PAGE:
Purpose: To compare the short-term outcome of dental implant therapy in a group of organ transplant patients with that of a control group.
Materials and methods: The study population included consecutive organ transplant patients and consecutive normal (healthy) subjects as controls. Two films were taken of all patients: one at baseline (implant placement) and one after 3 months of healing. All radiographs were analyzed twice (15 days apart) blindly by two independent trained radiologists. Crestal bone level (CBL) was measured, defined as the perpendicular distance from the reference point on the implant to the first visible apical bone-to-implant contact.
Results: The study population included 10 organ transplant patients (eight hearts, two livers) and 10 control patients, who received 20 and 12 submerged dental implants, respectively. At the 3-month follow-up visit, no implants showed any exposed cover screws. CBL increased in both groups, without any significant difference between the groups (CBL increased from 0.08±0.09 mm to 0.28±0.20 mm in transplant patients and from 0.11±0.16 mm to 0.42±0.32 mm in controls). Multiple analysis of variance showed that the mean bone loss of 0.21±0.18 mm observed in the group of transplant patients was not statistically different from that (0.32±0.25 mm) seen in the control group and was not influenced by any of the variables considered.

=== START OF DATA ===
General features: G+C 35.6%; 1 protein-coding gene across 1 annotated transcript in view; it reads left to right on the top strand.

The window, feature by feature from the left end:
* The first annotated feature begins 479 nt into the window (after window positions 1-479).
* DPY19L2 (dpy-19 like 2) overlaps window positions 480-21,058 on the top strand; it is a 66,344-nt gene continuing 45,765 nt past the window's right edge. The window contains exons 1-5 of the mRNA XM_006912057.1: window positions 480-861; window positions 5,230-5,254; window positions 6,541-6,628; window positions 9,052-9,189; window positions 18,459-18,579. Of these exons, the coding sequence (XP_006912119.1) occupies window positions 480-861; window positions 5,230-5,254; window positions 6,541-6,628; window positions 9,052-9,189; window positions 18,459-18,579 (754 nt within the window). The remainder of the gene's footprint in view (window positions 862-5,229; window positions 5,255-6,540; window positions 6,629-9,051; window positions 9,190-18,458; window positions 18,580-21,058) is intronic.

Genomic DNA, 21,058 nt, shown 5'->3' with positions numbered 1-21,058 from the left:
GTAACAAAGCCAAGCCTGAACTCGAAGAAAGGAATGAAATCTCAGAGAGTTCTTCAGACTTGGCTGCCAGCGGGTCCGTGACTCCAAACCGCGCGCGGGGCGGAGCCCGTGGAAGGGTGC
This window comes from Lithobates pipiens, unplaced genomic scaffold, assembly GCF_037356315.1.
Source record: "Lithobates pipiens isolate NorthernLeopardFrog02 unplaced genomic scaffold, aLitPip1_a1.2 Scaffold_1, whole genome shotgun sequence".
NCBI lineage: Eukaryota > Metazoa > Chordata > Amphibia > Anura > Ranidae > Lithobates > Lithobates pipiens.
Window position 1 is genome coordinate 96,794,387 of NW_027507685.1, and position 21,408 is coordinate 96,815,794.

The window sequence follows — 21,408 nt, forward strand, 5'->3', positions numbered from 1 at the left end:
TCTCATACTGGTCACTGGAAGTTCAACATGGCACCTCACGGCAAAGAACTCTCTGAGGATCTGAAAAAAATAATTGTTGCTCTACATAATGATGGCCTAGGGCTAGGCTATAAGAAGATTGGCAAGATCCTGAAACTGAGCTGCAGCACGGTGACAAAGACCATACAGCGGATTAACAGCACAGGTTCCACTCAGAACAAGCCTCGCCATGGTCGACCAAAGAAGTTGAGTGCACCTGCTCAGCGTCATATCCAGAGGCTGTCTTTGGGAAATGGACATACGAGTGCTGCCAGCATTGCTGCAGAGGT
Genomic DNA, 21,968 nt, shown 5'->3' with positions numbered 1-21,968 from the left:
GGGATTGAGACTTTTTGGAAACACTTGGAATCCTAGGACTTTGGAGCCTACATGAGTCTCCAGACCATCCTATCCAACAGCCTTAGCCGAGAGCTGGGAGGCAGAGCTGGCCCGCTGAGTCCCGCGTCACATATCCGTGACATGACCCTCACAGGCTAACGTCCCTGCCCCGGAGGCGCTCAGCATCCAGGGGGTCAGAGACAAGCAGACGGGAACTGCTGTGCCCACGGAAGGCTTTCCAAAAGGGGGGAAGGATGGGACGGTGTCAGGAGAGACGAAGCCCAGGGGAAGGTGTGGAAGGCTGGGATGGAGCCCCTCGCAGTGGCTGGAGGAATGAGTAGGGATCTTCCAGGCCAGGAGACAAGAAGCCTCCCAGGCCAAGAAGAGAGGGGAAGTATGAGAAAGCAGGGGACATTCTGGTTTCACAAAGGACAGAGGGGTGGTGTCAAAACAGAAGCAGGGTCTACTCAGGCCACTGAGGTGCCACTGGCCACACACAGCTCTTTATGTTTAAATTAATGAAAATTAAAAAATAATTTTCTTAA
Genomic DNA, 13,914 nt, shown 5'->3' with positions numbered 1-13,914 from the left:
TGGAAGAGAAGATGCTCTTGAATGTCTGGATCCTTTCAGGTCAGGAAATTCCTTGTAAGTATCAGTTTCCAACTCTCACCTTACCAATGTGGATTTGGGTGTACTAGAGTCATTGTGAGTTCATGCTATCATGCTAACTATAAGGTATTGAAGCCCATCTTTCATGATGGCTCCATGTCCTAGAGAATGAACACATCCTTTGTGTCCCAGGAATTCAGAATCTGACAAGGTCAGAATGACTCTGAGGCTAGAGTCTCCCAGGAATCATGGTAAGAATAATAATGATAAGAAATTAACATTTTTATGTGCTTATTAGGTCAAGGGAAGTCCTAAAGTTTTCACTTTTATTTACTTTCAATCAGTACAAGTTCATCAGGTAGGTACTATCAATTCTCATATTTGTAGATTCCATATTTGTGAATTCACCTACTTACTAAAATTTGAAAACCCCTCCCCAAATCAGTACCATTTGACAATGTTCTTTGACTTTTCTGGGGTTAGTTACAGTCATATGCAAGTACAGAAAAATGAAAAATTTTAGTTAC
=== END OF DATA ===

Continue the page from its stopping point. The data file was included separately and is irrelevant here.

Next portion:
Conclusions: The present pilot study seems to indicate that the bone response around submerged dental implants in immunocompromised organ transplant patients does not differ from that observed in control patients and that this particular population of patients may be successfully rehabilitated with dental implants.